Date first published: 22/03/2022

Key sectors: all; defence

Key risks: all; war on land


Risk development

On 27 February Germany’s Chancellor Olaf Scholz gave a special address to the Bundestag in which he described Russia’s invasion of Ukraine as a ‘Zeitenwende’ or turning point in the history of the European continent. He proceeded to announce that Berlin would commit to invest two per cent of GDP on defence spending – a longstanding target for NATO members – and pledged to allocate EUR100bln (US$110bln) from the 2022 budget towards revamping Germany’s armed forces, known as the Bundeswehr. The announcement followed several other recent policy reversals including suspension of the certification procedure for the Nord Stream 2 (NS2) pipeline and the supply of weapons to Ukraine, ending a ban on the supply of German-made weapons to conflict zones. Together, these developments mark the most profound shift in German foreign policy in 30 years.

Why it matters

This shift on defence is important both for national security and Germany’s role as a responsible stakeholder in NATO. Following years of underfunding and neglect the Bundeswehr in its current state is limited in its readiness to support NATO in the event of conflict.  For example, a December 2021 report published by the Defence Ministry found that only 40 per cent of NH90 and Tiger helicopters were combat-ready, and less than 30 per cent of the naval fleet was fully operational for high-intensity operations. While EUR100bln is a significant sum – only the US and China will spend more on defence in 2022 – a large proportion of the fund will be spent on restocking depleted stores of ammunition and replacing outdated weapon systems. It will not, therefore, lead to a grand expansion of the Bundeswehr.


Moscow’s invasion of Ukraine has underscored that successive German governments put economic trade with Russia before national and European security concerns. Russia invaded Georgia in 2008, annexed Crimea and has fuelled a conflict in the Donbas region in Ukraine since 2014. Despite these warnings, an agreement to build the NS2 pipeline – designed to deliver Russian natural gas directly to Germany and bypass the traditional eastern European transit states – was signed in 2015. Berlin even decided to undergo an energy transition, known as ‘Energiewende’, whereby nuclear power would be phased out and Russian natural gas would be used as a ‘bridging’ technology until renewable energy sources were fully developed. The pursuit of economic independence was based partly on the idea of ‘Wandel durch Handel’ or change through trade – the notion that trade would eventually lead to reform in Russia. The policy delivered trade, but never produced change.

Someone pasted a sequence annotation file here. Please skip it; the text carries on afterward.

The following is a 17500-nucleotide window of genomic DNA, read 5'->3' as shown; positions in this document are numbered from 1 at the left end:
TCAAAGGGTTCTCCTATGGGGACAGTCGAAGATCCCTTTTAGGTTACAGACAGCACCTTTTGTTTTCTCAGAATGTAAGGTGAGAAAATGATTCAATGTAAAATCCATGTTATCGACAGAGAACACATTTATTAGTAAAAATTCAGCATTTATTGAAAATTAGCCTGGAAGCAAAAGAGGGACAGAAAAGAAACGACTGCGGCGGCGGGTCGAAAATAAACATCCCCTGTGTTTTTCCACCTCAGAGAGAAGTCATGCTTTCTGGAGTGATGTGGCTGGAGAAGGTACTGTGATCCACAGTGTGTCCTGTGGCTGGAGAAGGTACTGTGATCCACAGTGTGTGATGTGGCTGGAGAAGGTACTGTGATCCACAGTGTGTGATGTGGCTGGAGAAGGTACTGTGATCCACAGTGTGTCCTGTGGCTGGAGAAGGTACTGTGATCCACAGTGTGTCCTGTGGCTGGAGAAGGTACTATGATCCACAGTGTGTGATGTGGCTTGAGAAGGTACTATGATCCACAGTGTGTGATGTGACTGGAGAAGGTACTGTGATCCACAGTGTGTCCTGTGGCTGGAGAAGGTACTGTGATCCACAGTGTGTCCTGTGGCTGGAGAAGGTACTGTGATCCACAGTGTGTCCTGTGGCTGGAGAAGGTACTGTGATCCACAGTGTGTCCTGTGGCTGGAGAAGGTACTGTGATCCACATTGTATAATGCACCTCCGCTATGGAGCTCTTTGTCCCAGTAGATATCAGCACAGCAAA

Risk outlook

There are two key risks moving forward. The first is that Berlin fails to develop a long-term defence strategy to accompany the new investment. This begins with defining national interests and ensuring that current projects such as the Future Combat Air System (FCAS) – a Spanish-French-German project to develop a state-of-the-art European fighter jet – are integrated into that strategy. It also requires investment in arms production capacity, which is currently limited. The second risk is that the political will to oversee the defence overhaul fades. While the outcome of Moscow’s invasion of Ukraine remains uncertain, should the conflict come to an end relatively quickly, it would surely be a mistake to revert back to the foreign policy norms of the past 30 years.